Happy Birthday Electr-o-pura

May 02. 2020 | By Wayne Jessup
Photo by Michael Lavine

Time is a construct, as they say, and it’s scarcely believable that 25 years have passed, to this very day, since the release of Yo La Tengo’s Electr-o-pura. As part of the Matador Revisionist History reissue series, the label is looking both forwards and backwards, giving us a shiny new Electr-o-pura, and helping to celebrate it with one of their rising lights, Lucy Dacus.

At this point, marking 10 years as a band, they had their core unit in place with bassist James McNew, coming off of Painful, and settling into their first golden period, finding the path of both exquisite beauty and exquisite noise, sometimes in the same song, reveling in their path, truly becoming Yo La Tengo.

Winding through the gossamer delights of “Decora”, “Pablo & Andrea”, and “The Ballad of Red Buckets”, creating their own brand of baroque pop before fully hitting their stride in “(Straight Down To The) Bitter End”. In short, a band with the supreme confidence to bury a creation like “Tom Courtenay”, (a career song for anyone else), in the middle of the record and not miss a beat.

There’s a crucial moment in Simon & Garfunkel’s “The Boxer” at 1.47, where the natural route is to the refrain. In your mind you’re already singing ahead, and they just ride the solo, cruising. That’s closer “Blue Line Swinger”. For nine minutes. It remains in Yo La Tengo’s live set to this day.

Enter Lucy Dacus… according to Matador: “A while back, labelmate Lucy Dacus mentioned to us that ‘Electr-o-pura’ was released on her birthday.  We asked if she’d like to write a few words on the subject ; she’s done just that and recorded a cover of “Tom Courtenay” as well.”

I was born on May 2, 1995, the day that ‘Electr-o-pura’ came out.

Fourteen years later, I started high school and made a new friend who wore a leather jacket and boots, who expressed confident opinions about music that I had never heard. I devoured every recommendation they gave me in an effort to align my tastes. I wanted to be cool, or at least not uncool. I found out about The Stooges, Philip Glass, and Sonic Youth through my effort to win their approval. I loved it all, and my parents hated every new discovery. Cool was loud.

One day my friend brought me a stack of CDs, all Yo La Tengo, and told me to take them home, listen to them, burn them, and return them. I did what I was told. I liked those records from the start, and more with every listen. I’d lay in bed listening to one of their records, pause the song I was listening to when I got too tired, then push play upon waking.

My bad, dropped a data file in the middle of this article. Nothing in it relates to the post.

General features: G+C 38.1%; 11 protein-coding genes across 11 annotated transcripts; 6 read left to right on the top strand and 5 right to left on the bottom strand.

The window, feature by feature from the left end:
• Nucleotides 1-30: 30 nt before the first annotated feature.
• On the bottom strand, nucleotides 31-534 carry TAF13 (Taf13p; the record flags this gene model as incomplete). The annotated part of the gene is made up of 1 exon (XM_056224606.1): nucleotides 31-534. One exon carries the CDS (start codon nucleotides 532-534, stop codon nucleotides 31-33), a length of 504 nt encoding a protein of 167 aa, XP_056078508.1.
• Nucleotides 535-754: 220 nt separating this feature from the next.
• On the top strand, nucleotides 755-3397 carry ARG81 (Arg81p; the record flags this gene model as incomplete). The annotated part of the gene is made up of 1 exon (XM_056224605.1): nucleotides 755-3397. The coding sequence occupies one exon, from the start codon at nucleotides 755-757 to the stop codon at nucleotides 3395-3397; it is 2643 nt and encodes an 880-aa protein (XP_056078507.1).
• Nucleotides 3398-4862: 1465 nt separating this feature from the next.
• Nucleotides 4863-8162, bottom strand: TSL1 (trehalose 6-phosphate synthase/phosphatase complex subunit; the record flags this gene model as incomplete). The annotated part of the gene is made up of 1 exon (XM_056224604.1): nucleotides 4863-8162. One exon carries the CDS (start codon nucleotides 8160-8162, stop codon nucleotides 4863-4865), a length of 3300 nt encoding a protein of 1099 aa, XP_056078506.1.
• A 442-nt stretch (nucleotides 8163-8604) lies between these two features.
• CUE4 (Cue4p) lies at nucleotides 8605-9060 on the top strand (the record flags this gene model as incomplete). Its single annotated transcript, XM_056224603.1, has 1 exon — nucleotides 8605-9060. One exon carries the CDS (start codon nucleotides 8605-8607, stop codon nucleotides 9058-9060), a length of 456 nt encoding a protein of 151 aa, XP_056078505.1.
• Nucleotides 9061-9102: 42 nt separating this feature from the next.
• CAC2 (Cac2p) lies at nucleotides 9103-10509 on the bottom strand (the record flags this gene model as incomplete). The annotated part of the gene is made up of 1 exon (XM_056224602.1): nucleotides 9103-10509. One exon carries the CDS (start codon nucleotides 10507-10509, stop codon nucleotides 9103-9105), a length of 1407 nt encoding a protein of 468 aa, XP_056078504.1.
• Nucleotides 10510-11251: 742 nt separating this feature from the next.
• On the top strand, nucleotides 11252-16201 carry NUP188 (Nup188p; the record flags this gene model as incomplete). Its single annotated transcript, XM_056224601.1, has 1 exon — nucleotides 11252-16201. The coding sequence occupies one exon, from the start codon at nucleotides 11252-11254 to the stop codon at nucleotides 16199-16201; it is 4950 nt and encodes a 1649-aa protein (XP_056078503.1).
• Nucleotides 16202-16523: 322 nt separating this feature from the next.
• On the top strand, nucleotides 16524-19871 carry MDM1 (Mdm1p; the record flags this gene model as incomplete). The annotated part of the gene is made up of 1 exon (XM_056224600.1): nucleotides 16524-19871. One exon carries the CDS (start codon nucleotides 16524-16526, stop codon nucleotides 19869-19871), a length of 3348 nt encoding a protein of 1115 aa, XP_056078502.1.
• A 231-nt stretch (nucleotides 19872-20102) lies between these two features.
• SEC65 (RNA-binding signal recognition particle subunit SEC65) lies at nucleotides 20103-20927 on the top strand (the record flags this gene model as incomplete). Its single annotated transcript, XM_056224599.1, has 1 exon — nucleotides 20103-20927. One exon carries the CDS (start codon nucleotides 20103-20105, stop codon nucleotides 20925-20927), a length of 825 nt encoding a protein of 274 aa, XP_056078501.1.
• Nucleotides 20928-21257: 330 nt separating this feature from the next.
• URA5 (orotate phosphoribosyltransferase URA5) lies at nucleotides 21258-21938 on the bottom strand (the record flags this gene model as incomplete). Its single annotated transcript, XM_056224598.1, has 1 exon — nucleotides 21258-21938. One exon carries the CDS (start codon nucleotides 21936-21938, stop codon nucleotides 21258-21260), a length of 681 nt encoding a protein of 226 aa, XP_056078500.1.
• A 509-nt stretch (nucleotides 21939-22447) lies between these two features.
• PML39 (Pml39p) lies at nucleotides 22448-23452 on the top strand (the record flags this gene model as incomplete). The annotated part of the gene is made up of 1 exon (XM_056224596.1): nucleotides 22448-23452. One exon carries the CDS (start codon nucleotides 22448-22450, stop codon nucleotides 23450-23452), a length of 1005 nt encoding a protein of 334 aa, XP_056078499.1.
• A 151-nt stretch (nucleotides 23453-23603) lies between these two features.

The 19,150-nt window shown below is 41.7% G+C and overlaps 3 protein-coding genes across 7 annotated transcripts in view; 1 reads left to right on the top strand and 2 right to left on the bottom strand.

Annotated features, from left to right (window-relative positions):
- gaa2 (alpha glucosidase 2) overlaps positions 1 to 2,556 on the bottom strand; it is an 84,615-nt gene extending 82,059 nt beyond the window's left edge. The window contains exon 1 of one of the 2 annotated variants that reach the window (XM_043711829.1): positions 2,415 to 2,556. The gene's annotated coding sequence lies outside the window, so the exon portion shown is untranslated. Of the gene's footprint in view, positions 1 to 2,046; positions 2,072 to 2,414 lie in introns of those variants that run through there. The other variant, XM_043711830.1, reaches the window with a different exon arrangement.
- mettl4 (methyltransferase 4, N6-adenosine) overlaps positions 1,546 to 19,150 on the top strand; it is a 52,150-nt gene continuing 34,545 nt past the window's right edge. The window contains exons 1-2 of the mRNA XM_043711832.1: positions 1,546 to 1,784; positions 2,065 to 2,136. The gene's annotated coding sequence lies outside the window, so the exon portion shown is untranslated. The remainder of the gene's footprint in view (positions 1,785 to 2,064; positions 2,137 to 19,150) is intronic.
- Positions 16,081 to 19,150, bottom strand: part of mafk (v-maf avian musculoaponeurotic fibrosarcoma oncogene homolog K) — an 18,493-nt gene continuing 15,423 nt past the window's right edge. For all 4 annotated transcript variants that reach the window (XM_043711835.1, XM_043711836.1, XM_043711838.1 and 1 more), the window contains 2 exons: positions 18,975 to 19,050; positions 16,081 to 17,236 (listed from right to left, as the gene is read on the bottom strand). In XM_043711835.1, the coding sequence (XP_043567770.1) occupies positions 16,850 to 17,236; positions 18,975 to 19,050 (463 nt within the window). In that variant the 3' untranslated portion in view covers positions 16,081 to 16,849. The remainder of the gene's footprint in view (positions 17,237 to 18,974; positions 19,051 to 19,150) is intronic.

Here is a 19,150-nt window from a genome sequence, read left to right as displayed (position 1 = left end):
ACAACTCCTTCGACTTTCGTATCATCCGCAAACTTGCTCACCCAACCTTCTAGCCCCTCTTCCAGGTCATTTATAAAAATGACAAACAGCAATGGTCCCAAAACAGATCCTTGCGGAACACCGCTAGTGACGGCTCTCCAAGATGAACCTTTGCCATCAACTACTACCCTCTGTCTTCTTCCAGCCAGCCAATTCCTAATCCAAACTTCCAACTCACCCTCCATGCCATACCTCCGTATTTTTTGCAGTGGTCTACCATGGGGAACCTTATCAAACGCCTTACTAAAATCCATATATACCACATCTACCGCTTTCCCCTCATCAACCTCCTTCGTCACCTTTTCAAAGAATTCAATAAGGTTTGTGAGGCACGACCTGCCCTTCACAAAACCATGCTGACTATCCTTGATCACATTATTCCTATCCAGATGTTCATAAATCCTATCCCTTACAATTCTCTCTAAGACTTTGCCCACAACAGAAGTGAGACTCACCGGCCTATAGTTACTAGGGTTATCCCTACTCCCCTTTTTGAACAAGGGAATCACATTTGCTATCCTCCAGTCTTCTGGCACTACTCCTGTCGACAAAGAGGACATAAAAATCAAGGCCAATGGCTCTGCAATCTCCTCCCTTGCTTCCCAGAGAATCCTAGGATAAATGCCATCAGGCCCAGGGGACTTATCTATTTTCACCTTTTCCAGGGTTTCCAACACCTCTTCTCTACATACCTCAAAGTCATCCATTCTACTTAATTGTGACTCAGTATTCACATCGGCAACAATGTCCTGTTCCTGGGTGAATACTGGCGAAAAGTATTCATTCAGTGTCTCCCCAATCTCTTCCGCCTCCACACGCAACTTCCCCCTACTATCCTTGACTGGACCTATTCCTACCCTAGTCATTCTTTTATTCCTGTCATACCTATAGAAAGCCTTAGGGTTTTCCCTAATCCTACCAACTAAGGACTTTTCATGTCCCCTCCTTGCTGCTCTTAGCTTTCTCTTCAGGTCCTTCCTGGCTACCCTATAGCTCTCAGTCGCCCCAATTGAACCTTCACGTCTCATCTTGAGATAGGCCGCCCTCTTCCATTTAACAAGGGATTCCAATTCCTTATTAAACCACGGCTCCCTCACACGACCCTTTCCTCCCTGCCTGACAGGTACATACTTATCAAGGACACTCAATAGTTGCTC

I remember my confusion upon listening to Electr-o-pura for the first time. I referenced the tracklist on the back of the CD so I could learn titles, but the printed song durations didn’t match up to what I was hearing. I wondered if there was some manufacturing error and I wasn’t hearing the songs I was supposed to hear. “Flying Lesson (Hot Chicken #1)” is listed as lasting just over three minutes when it’s actually 6:42. “Blue Line Swinger” says it’s 3:15, but actually clocks in at 9:18. I know now from looking into it that Yo La Tengo intentionally misprinted the times, trying to combat short attention spans, hoping they would trick people into giving those long songs a chance. It tricked me, though I’m a sucker for long songs anyways. It’s interesting to think about how this move couldn’t be pulled today in a world of digitized music. And if people had short attention spans then, how short are they now? All to say, I liked that they were playful.

What kept me coming back to Yo La Tengo was their understanding of moods. I listened to bands that knew anger, bands that knew sadness, but I didn’t know of any other bands that could express a full life’s range of moods the way they can. From song to song, the music was anxious, celebratory, sorrowful, content, confused, etc. And even when they got loud or dissonant, it never felt hostile. The sounds could be harsh, even ugly, but they were joyful. Some songs could make me cry, but they were gentle, not malevolent. I was taking on someone else’s tastes, and in the process, discovering my own.

Tom Courtenay was the first Yo La Tengo song I learned on guitar. I didn’t know what it meant, but I knew who Julie Christie was and loved the line, “As the music swells somehow stronger from adversity / our hero finds his inner peace.” I didn’t know what the needle had to do with anything, but I couldn’t stop thinking about it. It was like any good poem, leaving space for me, between images. Now, I think the song may be about obsession with media, equating the allure of the movies and movie stars to drug addiction. Who knows, that’s just my take.

Eventually when Matador asked to sign me, the fact that Yo La Tengo is on their roster was a major component of my decision. They’ve been putting out great albums every couple of years for over three decades, experimenting and exploring with what seems to be an uncompromised creativity. That is worth celebrating, especially now, when any opportunity for celebration is a blessing. Happy 25th birthday to Electr-o-pura, and thanks for the music, Yo La Tengo.
– Lucy Dacus

If you’ve been impacted by the band at any juncture of their long and adventurous career, you certainly have your own Yo La Tengo story to tell. Happy Birthday Lucy, and Happy Birthday Electr-o-pura.

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